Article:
One of the clearly discernible laws of life is that we can both check and contract habits; and when we begin our day, we can begin it if we will by prayer and aspiration and resolution, as much as we can begin it with bath and toilet. We can say, “I will live resolutely to-day in joy and good-humour and energy and kindliness.” Those powers and possibilities are all there; and even if we are overshadowed by disappointment and anxiety and pain, we can say to ourselves that we will behave as if it were not so;
— Science, Joyous Gard
We’ve all met the pain of disappointment. We feel it when something that we expect or aspire to doesn’t come to pass, when a hope expires. Disappointment is a difficult sort of sadness in that it calls on us to readjust, to say goodbye to a hope or a dream and to move on.
Acquiring a new hope or dream helps to bridge the chasm of pain. In order to move forward we must focus on some new possibility. But it’s hard to do when the reminder of disappointment follows us around, isn’t it? How is it that we can face life again with the energy and vitality of our earlier dreams? Disillusionment, I think, is a key to overcoming disappointment. Let me explain.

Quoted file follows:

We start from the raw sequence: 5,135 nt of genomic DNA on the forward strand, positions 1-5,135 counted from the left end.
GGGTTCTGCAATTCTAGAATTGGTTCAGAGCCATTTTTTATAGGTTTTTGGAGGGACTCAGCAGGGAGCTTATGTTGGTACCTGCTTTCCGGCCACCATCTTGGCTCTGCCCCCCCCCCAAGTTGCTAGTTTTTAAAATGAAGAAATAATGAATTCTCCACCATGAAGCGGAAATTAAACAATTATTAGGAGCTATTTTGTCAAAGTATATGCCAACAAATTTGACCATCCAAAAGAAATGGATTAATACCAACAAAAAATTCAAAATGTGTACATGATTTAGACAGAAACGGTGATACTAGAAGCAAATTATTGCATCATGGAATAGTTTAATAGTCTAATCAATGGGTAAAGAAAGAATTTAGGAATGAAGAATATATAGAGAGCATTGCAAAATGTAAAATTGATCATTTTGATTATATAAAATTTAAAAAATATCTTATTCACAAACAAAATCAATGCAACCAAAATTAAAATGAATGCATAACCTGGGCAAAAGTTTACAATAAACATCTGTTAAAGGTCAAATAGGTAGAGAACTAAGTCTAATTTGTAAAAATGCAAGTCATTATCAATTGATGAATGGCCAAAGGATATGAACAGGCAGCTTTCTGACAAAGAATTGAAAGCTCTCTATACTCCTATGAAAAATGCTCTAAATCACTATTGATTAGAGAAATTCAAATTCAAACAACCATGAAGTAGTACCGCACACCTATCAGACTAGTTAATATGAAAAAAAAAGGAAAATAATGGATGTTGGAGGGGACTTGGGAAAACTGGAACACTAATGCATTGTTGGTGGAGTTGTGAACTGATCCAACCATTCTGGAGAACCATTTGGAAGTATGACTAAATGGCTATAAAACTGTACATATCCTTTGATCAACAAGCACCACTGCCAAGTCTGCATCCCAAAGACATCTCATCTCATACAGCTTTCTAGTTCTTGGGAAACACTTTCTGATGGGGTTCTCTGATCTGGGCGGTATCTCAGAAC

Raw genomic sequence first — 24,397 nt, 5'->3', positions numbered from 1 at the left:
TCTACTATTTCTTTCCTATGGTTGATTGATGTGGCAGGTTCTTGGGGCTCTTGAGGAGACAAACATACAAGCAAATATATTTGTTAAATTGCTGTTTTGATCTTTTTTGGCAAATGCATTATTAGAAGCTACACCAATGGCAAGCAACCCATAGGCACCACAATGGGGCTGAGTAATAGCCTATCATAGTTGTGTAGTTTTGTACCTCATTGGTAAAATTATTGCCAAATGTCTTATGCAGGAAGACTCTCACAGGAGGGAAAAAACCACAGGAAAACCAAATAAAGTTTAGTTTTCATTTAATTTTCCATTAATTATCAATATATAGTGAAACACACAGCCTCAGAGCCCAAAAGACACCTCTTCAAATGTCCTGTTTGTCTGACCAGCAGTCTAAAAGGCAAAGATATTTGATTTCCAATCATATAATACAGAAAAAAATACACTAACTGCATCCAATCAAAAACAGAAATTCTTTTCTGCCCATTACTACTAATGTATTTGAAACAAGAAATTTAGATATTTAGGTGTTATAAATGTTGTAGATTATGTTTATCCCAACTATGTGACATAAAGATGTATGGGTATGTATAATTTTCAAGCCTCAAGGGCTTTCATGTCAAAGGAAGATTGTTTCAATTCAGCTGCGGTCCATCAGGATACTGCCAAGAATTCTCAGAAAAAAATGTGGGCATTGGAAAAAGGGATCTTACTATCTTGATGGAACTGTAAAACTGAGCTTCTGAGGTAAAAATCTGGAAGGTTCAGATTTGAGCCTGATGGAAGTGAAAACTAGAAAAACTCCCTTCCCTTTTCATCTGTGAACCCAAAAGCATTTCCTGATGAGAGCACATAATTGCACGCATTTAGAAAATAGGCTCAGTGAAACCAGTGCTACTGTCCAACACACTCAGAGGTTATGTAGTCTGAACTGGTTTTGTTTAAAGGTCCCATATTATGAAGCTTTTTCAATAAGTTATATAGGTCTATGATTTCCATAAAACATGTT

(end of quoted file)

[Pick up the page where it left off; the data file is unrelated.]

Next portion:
We humans are competitive, and we Americans, especially so. It’s easy to fall prey to the illusion that the world is zero-sum. We see the haves and have-nots, those with jobs and those without, those in groups or clubs and those left out. It is especially so today that people fight for position and power and that we idolize those who have “captured the flag.” You’ve heard it said before that there’s little room at the top.
The most important things in life are not zero-sum, however: creativity and imagination, love and friendship, ideas. Think of the love of Christ. No one wanting is left thirsty. In God’s kingdom there is enough for everyone. And knowing such boundlessness soothes the pain of disappointment. When limits are removed, disappointment suddenly leaves and dreams are restored.
Day 3 Guide
When in the shadow of disappointment, think of those things without limits.
© 2007, Levi Hill